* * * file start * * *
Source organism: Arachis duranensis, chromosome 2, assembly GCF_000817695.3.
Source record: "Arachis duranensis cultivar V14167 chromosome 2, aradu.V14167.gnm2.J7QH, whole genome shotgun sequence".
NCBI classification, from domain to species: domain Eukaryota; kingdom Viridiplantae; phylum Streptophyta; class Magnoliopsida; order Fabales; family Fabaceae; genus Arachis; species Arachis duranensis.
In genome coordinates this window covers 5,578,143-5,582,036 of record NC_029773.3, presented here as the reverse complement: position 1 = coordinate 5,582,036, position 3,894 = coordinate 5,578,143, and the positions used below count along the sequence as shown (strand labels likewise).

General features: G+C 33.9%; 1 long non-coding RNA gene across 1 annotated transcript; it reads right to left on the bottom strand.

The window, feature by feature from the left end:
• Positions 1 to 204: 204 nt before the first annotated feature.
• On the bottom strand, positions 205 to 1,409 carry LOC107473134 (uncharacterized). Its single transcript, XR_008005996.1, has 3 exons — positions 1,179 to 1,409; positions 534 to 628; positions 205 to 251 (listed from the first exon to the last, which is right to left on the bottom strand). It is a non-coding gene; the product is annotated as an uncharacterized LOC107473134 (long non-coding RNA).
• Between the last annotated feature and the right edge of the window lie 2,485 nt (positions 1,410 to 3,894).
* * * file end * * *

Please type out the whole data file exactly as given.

Source organism: Arachis duranensis, chromosome 2, assembly GCF_000817695.3.
Source record: "Arachis duranensis cultivar V14167 chromosome 2, aradu.V14167.gnm2.J7QH, whole genome shotgun sequence".
NCBI classification, from domain to species: domain Eukaryota; kingdom Viridiplantae; phylum Streptophyta; class Magnoliopsida; order Fabales; family Fabaceae; genus Arachis; species Arachis duranensis.
In genome coordinates this window covers 5,578,143-5,582,036 of record NC_029773.3, presented here as the reverse complement: position 1 = coordinate 5,582,036, position 3,894 = coordinate 5,578,143, and the positions used below count along the sequence as shown (strand labels likewise).

General features: G+C 33.9%; 1 long non-coding RNA gene across 1 annotated transcript; it reads right to left on the bottom strand.

The window, feature by feature from the left end:
• Positions 1 to 204: 204 nt before the first annotated feature.
• On the bottom strand, positions 205 to 1,409 carry LOC107473134 (uncharacterized). Its single transcript, XR_008005996.1, has 3 exons — positions 1,179 to 1,409; positions 534 to 628; positions 205 to 251 (listed from the first exon to the last, which is right to left on the bottom strand). It is a non-coding gene; the product is annotated as an uncharacterized LOC107473134 (long non-coding RNA).
• Between the last annotated feature and the right edge of the window lie 2,485 nt (positions 1,410 to 3,894).